Increased functional brain network efficiency during audiovisual temporal asynchrony integration task in aging

Bin Wang, Peizhen Li, Dandan Li, Yan Niu, Ting Yan, Ting Li, Rui Cao, Pengfei Yan, Yuxiang Guo, Weiping Yang, Yanna Ren, Xinrui Li, Fusheng Wang, Tianyi Yan, Jinglong Wu, Hui Zhang, Jie Xiang

Research output: Contribution to journalArticlepeer-review

16 Citations (Scopus)


Audiovisual integration significantly changes over the lifespan, but age-related functional connectivity in audiovisual temporal asynchrony integration tasks remains underexplored. In the present study, electroencephalograms (EEGs) of 27 young adults (22-25 years) and 25 old adults (61-76 years) were recorded during an audiovisual temporal asynchrony integration task with seven conditions [auditory (A), visual (V), AV, A50V, A100V, V50A and V100A]. We calculated the phase lag index (PLI)-weighted connectivity networks modulated by the audiovisual tasks and found that the PLI connections showed obvious dynamic changes after stimulus onset. In the theta (4-7 Hz) and alpha (8-13 Hz) bands, the AV and V50A conditions induced stronger functional connections and higher global and local efficiencies, reflecting a stronger audiovisual integration effect, which was attributed to the auditory information arriving at the primary auditory cortex earlier than the visual information reaching the primary visual cortex. Importantly, the functional connectivity and network efficiencies of old adults revealed higher global and local efficiencies and higher degree in both the theta and alpha bands. These larger network efficiencies indicated that old adults might experience more difficulties in attention and cognitive control during the audiovisual integration task with temporal asynchrony than young adults. There were significant associations between network efficiencies and peak time of integration only in young adults. We propose that an audiovisual task with multiple conditions might arouse the appropriate attention in young adults but would lead to a ceiling effect in old adults. Our findings provide new insights into the network topography of old adults during audiovisual integration and highlight higher functional connectivity and network efficiencies due to greater cognitive demand.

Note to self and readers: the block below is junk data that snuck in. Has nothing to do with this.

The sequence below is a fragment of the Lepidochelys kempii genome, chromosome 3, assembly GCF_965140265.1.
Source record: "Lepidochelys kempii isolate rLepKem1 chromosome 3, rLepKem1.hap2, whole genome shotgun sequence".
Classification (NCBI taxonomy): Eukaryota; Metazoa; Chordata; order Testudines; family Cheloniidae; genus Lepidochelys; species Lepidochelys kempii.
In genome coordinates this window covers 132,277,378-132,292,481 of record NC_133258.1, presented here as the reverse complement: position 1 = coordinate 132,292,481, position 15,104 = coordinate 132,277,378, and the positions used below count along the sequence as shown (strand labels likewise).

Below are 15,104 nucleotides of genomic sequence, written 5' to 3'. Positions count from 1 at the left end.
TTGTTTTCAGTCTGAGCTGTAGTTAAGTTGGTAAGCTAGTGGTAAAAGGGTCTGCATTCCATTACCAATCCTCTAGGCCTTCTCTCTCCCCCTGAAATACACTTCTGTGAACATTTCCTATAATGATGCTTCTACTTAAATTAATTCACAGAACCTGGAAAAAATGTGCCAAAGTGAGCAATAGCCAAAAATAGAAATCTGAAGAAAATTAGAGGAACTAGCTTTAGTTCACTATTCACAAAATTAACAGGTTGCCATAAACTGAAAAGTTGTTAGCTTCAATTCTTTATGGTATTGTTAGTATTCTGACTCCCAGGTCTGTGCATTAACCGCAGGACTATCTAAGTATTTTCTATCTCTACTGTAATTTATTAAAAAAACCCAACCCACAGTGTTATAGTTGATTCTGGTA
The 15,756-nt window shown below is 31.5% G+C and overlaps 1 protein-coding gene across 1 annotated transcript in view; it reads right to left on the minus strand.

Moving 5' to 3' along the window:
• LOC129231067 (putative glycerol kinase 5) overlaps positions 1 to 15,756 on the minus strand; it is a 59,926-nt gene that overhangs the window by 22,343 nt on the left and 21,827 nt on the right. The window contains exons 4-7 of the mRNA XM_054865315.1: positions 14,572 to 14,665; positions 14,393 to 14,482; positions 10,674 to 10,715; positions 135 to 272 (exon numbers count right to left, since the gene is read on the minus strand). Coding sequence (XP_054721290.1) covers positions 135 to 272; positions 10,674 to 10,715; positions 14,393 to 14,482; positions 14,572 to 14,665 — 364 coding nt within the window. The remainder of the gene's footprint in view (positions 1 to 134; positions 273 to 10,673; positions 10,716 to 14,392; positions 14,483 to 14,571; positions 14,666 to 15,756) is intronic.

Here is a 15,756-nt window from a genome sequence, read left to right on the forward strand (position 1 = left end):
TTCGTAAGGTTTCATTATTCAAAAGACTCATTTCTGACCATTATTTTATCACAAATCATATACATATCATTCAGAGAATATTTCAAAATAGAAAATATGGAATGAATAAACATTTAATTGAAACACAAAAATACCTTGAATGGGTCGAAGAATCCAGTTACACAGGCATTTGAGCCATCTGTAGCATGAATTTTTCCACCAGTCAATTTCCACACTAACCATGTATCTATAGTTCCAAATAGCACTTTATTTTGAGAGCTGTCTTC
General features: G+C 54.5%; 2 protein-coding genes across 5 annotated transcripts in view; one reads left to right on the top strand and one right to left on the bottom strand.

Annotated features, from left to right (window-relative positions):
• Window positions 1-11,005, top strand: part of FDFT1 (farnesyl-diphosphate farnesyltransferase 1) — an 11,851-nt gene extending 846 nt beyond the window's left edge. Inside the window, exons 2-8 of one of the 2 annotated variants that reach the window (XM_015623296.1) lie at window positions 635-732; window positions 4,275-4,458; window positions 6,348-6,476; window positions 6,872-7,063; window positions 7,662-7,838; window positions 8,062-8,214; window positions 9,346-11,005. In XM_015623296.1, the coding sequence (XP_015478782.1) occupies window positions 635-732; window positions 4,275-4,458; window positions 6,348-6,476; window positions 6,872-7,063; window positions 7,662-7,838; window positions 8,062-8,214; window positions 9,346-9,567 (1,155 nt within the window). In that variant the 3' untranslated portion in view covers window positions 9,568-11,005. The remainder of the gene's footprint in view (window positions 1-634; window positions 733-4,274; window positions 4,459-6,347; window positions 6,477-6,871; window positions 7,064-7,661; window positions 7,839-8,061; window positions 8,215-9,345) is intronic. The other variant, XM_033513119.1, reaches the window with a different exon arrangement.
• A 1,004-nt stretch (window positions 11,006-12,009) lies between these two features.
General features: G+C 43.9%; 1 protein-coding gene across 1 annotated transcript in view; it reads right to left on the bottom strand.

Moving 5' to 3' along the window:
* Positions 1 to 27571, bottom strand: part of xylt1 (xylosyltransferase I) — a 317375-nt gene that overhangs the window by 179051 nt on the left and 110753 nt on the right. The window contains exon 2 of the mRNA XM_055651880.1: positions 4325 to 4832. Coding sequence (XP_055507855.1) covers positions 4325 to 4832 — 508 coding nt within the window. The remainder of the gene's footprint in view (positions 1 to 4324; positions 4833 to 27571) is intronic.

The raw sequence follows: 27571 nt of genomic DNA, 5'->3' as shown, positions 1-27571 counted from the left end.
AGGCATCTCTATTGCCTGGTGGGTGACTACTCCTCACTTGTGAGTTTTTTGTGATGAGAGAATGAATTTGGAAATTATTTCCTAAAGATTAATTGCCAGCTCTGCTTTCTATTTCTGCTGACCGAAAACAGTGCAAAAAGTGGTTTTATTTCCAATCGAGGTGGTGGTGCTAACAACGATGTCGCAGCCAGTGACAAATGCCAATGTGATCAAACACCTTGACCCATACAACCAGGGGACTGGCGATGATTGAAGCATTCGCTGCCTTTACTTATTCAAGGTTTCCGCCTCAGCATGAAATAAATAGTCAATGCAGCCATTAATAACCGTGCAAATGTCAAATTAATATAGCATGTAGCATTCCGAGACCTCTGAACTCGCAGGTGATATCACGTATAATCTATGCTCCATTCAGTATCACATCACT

Original languageEnglish
Article number316
JournalFrontiers in Aging Neuroscience
Issue numberOCT
Publication statusPublished - Oct 9 2018


  • Aging
  • Audiovisual integration
  • EEG
  • Functional connectivity
  • Theta and alpha bands

ASJC Scopus subject areas

  • Ageing
  • Cognitive Neuroscience


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